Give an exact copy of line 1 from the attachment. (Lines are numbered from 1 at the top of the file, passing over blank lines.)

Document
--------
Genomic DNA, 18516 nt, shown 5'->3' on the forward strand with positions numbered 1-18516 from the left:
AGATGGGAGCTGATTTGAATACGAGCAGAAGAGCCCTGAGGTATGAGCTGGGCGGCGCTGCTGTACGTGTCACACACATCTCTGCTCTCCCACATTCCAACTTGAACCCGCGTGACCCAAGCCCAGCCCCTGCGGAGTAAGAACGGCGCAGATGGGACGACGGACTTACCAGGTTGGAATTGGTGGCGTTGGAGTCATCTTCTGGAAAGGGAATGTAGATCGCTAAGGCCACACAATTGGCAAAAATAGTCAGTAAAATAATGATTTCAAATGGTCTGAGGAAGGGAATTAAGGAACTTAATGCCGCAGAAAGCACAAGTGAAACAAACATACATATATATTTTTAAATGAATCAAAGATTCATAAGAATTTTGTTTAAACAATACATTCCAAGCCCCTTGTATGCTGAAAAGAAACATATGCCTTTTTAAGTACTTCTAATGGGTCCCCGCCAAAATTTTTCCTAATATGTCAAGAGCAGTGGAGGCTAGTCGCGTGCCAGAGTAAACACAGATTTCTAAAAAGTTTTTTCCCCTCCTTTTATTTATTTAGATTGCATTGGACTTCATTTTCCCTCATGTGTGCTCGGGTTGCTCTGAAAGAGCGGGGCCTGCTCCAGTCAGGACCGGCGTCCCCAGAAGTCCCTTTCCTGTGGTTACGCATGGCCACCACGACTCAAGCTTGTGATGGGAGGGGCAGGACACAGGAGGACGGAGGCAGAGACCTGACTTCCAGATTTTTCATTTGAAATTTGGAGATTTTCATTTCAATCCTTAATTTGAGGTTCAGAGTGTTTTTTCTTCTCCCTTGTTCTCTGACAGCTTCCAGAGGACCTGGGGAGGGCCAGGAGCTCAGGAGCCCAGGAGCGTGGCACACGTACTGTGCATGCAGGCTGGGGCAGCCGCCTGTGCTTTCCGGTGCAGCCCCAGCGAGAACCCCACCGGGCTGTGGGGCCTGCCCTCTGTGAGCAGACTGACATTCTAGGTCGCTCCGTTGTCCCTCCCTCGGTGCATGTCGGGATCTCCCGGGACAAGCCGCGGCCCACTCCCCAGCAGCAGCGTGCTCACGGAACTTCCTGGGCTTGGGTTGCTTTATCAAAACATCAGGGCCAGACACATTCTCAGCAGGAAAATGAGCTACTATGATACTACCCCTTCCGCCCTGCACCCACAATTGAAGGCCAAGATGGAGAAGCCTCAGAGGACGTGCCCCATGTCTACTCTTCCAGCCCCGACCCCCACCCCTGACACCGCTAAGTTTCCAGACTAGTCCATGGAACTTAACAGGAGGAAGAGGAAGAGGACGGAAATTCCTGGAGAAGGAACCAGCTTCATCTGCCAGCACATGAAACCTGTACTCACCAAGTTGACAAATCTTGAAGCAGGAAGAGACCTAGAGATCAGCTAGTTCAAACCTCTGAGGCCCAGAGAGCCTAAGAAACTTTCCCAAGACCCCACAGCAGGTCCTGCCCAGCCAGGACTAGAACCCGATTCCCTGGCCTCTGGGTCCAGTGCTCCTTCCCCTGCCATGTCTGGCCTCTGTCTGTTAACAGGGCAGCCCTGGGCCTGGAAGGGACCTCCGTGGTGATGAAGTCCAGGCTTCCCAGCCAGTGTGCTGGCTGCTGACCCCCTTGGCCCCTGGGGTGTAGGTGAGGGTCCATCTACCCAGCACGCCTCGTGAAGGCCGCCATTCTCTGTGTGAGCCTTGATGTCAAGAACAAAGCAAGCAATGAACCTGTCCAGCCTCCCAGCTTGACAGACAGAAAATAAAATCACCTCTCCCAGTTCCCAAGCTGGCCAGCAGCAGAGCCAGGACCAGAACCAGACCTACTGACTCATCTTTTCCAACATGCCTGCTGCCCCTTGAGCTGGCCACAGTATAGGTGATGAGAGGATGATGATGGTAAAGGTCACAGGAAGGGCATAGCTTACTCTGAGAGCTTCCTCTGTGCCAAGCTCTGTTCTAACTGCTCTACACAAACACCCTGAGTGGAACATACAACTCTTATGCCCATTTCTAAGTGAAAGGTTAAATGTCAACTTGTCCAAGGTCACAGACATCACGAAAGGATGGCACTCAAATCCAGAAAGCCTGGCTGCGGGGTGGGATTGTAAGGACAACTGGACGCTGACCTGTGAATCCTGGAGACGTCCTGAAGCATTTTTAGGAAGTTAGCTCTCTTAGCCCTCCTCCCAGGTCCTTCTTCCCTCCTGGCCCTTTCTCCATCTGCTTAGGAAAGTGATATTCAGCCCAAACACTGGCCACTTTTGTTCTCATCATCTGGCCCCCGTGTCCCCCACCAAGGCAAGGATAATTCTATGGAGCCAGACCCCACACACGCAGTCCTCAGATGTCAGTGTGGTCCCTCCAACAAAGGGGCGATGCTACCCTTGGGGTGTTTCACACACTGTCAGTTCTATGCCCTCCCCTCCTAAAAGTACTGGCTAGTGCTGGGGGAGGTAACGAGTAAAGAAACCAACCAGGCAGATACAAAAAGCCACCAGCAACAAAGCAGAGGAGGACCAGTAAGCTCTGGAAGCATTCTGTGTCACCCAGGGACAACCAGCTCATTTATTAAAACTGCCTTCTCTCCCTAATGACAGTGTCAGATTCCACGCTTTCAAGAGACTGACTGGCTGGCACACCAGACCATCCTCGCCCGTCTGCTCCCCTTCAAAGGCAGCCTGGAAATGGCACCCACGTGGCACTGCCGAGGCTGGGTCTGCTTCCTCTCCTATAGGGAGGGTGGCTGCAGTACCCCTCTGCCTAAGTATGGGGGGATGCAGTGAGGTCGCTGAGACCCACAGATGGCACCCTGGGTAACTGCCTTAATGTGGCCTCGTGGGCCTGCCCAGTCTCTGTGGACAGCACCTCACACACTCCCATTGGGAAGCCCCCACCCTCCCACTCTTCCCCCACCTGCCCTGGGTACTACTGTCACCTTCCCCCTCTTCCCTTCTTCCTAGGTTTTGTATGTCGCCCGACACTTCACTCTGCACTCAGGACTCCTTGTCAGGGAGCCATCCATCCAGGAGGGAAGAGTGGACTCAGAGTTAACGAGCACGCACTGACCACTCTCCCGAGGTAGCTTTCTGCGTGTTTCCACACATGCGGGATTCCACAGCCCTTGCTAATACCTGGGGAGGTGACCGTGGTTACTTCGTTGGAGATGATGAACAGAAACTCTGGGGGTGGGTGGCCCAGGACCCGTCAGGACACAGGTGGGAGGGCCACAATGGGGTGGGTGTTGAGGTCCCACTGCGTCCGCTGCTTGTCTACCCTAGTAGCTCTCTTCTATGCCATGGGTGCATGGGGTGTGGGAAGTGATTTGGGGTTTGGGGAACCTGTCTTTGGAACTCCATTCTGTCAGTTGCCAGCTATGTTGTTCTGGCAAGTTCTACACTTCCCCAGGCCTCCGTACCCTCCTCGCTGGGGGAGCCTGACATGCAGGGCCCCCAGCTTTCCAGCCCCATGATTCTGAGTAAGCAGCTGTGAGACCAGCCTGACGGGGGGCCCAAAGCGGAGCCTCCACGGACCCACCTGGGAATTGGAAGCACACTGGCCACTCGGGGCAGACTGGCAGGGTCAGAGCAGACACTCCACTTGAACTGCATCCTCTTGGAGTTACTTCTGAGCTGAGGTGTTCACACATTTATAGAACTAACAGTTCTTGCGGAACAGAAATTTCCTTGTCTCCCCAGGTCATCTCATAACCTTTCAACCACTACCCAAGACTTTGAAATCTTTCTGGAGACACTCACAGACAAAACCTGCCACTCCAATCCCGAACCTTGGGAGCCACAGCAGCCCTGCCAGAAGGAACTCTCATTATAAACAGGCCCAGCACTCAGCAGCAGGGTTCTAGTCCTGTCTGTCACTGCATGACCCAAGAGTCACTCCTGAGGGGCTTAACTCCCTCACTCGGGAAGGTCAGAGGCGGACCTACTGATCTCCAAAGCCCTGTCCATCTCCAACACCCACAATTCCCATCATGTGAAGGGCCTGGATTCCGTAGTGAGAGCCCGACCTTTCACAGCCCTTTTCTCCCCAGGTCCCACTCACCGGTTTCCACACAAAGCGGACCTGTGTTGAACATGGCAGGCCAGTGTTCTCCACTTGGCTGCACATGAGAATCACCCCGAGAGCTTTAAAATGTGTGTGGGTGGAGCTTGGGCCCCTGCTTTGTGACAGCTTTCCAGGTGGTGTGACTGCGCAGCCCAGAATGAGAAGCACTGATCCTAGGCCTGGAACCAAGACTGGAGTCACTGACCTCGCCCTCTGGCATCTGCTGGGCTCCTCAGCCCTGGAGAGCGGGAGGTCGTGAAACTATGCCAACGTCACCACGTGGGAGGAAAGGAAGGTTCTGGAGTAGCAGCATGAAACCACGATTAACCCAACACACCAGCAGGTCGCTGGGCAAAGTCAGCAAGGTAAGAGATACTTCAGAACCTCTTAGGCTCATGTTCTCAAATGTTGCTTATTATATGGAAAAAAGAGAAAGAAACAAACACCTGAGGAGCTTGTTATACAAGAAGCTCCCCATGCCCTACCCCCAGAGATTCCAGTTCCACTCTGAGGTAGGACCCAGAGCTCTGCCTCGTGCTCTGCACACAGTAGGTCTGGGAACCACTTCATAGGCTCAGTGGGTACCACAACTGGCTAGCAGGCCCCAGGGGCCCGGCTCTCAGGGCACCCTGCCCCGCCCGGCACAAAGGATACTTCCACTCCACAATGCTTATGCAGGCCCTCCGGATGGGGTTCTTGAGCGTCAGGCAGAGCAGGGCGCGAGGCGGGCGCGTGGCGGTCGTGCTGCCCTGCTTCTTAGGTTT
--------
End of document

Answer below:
Genomic DNA, 18516 nt, shown 5'->3' on the forward strand with positions numbered 1-18516 from the left: